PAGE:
Alcohol Reduces Amount Of Time Spent In Deep Sleep

How booze plays havoc with your rest: Alcohol reduces amount of time spent in deep sleep (Daily Mail, Jan 23, 2013):

Alcohol may help you fall asleep but it leads to a disrupted night’s rest, scientists reported yesterday.

Drinking was found to increase tiredness by reducing the length of time in deep sleep, which is important in allowing the body and mind to relax.

Irshaad Ebrahim, of the London Sleep Centre and co-author of the report, found the higher the consumption of alcohol the less deep – or REM – sleep takes place.

Lack of it can have a detrimental effect on concentration, motor skills and memory.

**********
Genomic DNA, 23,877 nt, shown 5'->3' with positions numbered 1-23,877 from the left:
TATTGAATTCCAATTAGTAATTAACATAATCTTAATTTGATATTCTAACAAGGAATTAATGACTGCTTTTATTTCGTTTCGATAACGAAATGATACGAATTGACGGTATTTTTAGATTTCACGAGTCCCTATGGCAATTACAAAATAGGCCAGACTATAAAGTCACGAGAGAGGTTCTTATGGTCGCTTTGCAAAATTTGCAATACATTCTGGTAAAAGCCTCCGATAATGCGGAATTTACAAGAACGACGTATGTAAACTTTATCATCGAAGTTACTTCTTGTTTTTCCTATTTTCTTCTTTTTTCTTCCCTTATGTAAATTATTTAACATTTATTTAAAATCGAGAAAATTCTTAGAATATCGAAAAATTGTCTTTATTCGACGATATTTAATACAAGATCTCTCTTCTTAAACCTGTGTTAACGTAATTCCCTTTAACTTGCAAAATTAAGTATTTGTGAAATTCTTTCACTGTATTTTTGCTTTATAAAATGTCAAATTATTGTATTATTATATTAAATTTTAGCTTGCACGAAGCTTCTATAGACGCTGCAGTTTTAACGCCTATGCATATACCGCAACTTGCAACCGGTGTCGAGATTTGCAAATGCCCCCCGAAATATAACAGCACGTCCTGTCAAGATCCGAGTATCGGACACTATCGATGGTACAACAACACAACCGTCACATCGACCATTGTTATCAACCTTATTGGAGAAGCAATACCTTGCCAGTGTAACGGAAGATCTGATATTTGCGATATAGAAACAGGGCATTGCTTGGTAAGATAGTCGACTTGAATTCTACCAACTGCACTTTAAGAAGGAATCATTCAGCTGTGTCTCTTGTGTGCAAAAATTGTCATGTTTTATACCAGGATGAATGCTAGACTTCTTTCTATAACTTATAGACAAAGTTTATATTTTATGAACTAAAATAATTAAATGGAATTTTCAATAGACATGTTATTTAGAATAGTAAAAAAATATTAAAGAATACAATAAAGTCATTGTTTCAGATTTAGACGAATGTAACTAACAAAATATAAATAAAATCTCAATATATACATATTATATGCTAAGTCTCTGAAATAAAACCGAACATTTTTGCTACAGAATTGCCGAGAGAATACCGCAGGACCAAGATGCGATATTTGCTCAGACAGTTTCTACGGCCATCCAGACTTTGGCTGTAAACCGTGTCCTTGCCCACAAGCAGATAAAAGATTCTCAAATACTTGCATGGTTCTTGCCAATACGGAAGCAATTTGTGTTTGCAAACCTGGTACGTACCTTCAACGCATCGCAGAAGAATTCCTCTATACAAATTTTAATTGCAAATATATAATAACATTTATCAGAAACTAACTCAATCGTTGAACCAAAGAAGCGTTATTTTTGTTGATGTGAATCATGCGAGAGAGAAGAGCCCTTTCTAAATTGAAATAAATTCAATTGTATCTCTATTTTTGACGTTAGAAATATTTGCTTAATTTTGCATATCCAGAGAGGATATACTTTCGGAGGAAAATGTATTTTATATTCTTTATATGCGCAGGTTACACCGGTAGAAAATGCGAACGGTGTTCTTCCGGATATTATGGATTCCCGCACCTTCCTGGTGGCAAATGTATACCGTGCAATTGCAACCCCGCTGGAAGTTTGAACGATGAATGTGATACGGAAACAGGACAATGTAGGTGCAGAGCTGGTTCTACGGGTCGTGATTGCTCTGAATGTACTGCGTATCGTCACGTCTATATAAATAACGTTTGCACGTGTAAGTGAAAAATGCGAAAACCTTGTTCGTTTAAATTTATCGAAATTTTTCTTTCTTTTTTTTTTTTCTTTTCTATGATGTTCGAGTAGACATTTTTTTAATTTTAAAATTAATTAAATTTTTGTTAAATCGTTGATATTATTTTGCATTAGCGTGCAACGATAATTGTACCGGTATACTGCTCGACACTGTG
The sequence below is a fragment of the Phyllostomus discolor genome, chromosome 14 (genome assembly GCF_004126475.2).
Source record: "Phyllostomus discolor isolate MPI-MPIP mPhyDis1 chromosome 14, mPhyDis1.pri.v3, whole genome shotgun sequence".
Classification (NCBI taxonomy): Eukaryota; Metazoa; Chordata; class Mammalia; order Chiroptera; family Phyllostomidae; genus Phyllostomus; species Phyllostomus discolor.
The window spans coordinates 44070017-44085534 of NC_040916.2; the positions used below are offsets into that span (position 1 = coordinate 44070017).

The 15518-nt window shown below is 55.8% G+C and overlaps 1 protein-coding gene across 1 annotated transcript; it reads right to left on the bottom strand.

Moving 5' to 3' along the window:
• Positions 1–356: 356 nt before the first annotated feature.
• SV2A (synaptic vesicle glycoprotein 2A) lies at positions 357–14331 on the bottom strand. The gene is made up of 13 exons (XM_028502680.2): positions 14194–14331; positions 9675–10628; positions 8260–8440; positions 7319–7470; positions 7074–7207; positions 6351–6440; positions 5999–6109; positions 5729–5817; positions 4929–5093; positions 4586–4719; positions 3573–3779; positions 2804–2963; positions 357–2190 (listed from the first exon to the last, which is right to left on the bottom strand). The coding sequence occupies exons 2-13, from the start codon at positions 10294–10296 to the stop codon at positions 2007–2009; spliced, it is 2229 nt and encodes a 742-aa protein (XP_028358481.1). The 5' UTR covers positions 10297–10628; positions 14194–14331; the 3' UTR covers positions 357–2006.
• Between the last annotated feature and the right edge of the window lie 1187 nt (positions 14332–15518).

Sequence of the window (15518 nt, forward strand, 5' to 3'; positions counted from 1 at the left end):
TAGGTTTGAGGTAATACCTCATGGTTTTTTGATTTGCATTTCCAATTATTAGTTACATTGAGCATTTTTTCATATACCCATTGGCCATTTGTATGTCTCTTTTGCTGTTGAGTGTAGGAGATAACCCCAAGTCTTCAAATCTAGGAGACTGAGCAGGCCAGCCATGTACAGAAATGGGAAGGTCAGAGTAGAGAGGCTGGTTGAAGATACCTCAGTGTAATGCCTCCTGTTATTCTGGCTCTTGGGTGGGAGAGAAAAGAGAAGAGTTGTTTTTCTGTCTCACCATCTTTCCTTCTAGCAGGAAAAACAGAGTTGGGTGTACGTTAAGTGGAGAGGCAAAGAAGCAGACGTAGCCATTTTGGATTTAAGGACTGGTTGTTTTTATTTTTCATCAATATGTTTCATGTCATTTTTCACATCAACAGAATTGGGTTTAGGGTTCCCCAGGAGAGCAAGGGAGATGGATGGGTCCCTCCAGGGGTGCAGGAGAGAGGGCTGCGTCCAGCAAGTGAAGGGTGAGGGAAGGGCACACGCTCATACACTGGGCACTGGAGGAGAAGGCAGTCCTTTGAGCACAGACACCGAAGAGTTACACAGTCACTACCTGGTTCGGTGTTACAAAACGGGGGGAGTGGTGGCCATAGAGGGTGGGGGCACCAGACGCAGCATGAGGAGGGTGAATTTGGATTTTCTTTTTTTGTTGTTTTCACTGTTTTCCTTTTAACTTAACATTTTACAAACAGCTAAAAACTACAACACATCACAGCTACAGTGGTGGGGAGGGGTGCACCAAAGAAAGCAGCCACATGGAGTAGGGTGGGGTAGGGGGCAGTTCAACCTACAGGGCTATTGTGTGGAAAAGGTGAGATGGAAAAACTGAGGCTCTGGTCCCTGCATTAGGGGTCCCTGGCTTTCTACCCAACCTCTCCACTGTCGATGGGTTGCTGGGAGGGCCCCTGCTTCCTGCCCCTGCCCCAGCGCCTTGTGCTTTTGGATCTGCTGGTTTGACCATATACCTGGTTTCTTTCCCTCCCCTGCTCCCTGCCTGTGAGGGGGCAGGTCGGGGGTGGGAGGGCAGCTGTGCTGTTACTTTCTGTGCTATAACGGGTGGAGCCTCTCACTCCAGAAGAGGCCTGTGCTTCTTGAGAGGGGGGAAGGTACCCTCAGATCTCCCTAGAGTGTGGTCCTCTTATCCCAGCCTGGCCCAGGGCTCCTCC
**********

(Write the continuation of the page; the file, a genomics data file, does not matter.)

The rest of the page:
Dr Ebrahim said he hoped the review would help people understand that short-term alcohol use only gives the impression of improving sleep and should not be used as a sleep aid.Study co-author Irshaad Ebrahim, medical director of the London Sleep Centre, said: ‘This review has for the first time consolidated all the available literature on the immediate effects of alcohol on the sleep of healthy individuals.’

Colleague Chris Idzikowski, of the Edinburgh Sleep Centre, said: ‘Alcohol on the whole is not useful for improving a whole night’s sleep.

‘Sleep may be deeper to start with, but then becomes disrupted. Additionally, that deeper sleep will probably promote snoring and poorer breathing. So, one shouldn’t expect better sleep with alcohol.’

The review found that at all dosages, alcohol brings on sleep quicker, but leads to an increase in sleep disruption in the second half of sleep.

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